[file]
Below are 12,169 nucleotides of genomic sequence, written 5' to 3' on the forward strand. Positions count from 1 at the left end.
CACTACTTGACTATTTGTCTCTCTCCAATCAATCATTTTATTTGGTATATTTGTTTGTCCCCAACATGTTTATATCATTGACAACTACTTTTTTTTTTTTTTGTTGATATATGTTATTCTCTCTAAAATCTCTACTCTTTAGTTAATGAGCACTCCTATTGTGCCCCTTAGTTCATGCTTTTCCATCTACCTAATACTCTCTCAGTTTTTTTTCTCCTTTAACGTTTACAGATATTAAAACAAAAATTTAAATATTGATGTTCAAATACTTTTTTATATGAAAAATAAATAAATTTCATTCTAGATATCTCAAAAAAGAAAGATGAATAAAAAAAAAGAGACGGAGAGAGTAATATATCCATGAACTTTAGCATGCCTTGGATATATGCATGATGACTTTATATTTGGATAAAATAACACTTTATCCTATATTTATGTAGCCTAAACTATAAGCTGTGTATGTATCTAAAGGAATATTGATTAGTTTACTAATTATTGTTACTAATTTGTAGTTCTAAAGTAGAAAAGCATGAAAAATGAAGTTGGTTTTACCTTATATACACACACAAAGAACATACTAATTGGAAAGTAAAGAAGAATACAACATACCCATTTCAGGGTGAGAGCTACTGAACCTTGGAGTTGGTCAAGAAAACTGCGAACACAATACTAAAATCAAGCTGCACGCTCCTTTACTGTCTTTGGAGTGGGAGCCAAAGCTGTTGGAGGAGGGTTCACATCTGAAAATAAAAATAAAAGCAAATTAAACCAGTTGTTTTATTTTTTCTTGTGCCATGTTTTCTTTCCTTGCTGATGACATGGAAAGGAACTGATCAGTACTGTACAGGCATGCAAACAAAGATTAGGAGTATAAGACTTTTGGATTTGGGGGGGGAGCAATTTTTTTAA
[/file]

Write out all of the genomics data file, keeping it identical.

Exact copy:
Below are 12,169 nucleotides of genomic sequence, written 5' to 3' on the forward strand. Positions count from 1 at the left end.
CACTACTTGACTATTTGTCTCTCTCCAATCAATCATTTTATTTGGTATATTTGTTTGTCCCCAACATGTTTATATCATTGACAACTACTTTTTTTTTTTTTTGTTGATATATGTTATTCTCTCTAAAATCTCTACTCTTTAGTTAATGAGCACTCCTATTGTGCCCCTTAGTTCATGCTTTTCCATCTACCTAATACTCTCTCAGTTTTTTTTCTCCTTTAACGTTTACAGATATTAAAACAAAAATTTAAATATTGATGTTCAAATACTTTTTTATATGAAAAATAAATAAATTTCATTCTAGATATCTCAAAAAAGAAAGATGAATAAAAAAAAAGAGACGGAGAGAGTAATATATCCATGAACTTTAGCATGCCTTGGATATATGCATGATGACTTTATATTTGGATAAAATAACACTTTATCCTATATTTATGTAGCCTAAACTATAAGCTGTGTATGTATCTAAAGGAATATTGATTAGTTTACTAATTATTGTTACTAATTTGTAGTTCTAAAGTAGAAAAGCATGAAAAATGAAGTTGGTTTTACCTTATATACACACACAAAGAACATACTAATTGGAAAGTAAAGAAGAATACAACATACCCATTTCAGGGTGAGAGCTACTGAACCTTGGAGTTGGTCAAGAAAACTGCGAACACAATACTAAAATCAAGCTGCACGCTCCTTTACTGTCTTTGGAGTGGGAGCCAAAGCTGTTGGAGGAGGGTTCACATCTGAAAATAAAAATAAAAGCAAATTAAACCAGTTGTTTTATTTTTTCTTGTGCCATGTTTTCTTTCCTTGCTGATGACATGGAAAGGAACTGATCAGTACTGTACAGGCATGCAAACAAAGATTAGGAGTATAAGACTTTTGGATTTGGGGGGGGAGCAATTTTTTTAA